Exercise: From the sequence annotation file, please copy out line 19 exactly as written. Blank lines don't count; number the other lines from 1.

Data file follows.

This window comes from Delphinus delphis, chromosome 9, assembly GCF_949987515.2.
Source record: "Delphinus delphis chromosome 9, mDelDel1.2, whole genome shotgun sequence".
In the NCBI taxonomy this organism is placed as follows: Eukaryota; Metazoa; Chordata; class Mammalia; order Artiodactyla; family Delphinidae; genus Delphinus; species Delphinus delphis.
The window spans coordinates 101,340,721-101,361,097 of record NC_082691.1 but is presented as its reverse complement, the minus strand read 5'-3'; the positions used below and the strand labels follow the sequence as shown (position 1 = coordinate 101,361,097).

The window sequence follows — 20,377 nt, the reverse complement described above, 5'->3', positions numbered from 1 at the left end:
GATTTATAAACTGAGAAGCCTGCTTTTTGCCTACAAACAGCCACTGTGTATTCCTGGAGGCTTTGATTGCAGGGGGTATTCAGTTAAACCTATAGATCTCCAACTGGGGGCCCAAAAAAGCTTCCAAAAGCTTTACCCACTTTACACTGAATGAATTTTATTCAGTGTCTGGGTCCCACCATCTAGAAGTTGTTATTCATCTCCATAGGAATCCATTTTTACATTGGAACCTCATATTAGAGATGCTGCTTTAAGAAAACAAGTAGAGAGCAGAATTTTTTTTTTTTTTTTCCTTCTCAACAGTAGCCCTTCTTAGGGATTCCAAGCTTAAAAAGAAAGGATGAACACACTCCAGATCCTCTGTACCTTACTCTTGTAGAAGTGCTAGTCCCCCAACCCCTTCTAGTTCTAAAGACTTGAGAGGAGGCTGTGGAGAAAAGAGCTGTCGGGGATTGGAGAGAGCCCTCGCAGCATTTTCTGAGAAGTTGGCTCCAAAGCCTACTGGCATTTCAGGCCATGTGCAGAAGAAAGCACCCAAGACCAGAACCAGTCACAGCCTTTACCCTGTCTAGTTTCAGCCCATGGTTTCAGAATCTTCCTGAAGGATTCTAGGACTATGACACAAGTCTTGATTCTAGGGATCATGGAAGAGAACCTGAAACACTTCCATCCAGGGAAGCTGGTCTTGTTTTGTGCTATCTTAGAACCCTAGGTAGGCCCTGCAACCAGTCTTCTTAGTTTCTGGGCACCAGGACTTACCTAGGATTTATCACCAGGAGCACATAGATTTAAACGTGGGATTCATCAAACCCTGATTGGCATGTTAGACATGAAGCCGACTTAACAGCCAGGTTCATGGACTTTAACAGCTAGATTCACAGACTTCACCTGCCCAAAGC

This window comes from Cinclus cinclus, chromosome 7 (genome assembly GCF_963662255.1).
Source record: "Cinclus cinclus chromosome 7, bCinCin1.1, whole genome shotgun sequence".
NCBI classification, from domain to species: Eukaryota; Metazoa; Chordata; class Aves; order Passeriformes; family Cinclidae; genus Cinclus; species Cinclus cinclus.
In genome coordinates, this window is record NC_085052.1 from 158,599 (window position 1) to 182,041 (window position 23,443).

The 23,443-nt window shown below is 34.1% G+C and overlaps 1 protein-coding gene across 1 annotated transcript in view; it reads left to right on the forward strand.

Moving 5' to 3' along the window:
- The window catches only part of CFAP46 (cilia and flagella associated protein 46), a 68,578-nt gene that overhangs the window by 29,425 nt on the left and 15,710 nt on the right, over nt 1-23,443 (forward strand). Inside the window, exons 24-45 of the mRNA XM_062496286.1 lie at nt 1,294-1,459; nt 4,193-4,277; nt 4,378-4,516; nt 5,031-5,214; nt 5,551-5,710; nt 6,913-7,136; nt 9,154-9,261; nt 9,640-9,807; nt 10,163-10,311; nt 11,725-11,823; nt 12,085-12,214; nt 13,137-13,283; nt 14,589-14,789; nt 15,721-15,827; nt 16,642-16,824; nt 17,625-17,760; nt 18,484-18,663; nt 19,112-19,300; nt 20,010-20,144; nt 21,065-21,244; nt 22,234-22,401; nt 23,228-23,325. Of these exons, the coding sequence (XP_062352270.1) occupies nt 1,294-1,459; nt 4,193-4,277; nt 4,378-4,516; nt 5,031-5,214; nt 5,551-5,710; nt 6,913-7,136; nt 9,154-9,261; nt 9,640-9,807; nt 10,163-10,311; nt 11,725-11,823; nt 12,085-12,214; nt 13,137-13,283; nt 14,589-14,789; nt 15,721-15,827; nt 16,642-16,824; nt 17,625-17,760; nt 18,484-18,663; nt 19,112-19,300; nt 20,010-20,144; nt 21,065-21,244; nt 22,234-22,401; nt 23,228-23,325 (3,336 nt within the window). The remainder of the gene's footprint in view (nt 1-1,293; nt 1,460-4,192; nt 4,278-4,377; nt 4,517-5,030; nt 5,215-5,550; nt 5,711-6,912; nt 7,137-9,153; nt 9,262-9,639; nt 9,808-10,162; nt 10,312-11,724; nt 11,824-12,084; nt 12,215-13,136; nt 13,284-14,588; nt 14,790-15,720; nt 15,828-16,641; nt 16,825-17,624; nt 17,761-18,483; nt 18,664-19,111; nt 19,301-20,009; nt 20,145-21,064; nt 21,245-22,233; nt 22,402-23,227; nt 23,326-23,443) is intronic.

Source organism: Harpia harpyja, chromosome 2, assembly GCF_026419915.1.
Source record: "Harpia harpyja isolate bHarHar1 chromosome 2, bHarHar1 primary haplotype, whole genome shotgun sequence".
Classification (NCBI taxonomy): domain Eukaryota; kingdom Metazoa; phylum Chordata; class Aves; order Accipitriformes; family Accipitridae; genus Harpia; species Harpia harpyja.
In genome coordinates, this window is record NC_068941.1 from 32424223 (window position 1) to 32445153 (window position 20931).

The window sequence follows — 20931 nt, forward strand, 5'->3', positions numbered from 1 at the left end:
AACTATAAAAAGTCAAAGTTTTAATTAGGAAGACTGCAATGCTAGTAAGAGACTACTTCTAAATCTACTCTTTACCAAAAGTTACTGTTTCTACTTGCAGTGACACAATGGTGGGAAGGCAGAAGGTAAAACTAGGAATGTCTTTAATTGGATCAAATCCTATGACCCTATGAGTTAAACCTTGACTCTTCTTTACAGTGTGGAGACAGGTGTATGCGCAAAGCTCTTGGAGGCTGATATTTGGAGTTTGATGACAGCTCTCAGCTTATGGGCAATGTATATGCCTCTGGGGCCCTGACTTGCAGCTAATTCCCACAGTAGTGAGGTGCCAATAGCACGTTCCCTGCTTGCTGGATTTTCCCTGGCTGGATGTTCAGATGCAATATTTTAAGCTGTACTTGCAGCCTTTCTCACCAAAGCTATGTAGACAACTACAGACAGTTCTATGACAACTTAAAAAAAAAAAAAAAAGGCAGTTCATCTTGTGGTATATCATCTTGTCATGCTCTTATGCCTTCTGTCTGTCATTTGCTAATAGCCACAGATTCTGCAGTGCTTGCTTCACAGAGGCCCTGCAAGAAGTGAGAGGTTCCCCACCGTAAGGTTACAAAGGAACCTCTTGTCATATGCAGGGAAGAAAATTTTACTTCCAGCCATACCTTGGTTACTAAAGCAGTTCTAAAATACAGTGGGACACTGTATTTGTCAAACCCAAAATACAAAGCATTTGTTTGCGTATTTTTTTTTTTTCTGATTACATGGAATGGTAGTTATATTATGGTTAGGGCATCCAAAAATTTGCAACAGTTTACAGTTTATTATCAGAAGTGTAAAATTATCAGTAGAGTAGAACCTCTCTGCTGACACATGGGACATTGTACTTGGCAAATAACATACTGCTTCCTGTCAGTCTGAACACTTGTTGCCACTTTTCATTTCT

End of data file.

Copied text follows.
AACTATAAAAAGTCAAAGTTTTAATTAGGAAGACTGCAATGCTAGTAAGAGACTACTTCTAAATCTACTCTTTACCAAAAGTTACTGTTTCTACTTGCAGTGACACAATGGTGGGAAGGCAGAAGGTAAAACTAGGAATGTCTTTAATTGGATCAAATCCTATGACCCTATGAGTTAAACCTTGACTCTTCTTTACAGTGTGGAGACAGGTGTATGCGCAAAGCTCTTGGAGGCTGATATTTGGAGTTTGATGACAGCTCTCAGCTTATGGGCAATGTATATGCCTCTGGGGCCCTGACTTGCAGCTAATTCCCACAGTAGTGAGGTGCCAATAGCACGTTCCCTGCTTGCTGGATTTTCCCTGGCTGGATGTTCAGATGCAATATTTTAAGCTGTACTTGCAGCCTTTCTCACCAAAGCTATGTAGACAACTACAGACAGTTCTATGACAACTTAAAAAAAAAAAAAAAAGGCAGTTCATCTTGTGGTATATCATCTTGTCATGCTCTTATGCCTTCTGTCTGTCATTTGCTAATAGCCACAGATTCTGCAGTGCTTGCTTCACAGAGGCCCTGCAAGAAGTGAGAGGTTCCCCACCGTAAGGTTACAAAGGAACCTCTTGTCATATGCAGGGAAGAAAATTTTACTTCCAGCCATACCTTGGTTACTAAAGCAGTTCTAAAATACAGTGGGACACTGTATTTGTCAAACCCAAAATACAAAGCATTTGTTTGCGTATTTTTTTTTTTTCTGATTACATGGAATGGTAGTTATATTATGGTTAGGGCATCCAAAAATTTGCAACAGTTTACAGTTTATTATCAGAAGTGTAAAATTATCAGTAGAGTAGAACCTCTCTGCTGACACATGGGACATTGTACTTGGCAAATAACATACTGCTTCCTGTCAGTCTGAACACTTGTTGCCACTTTTCATTTCT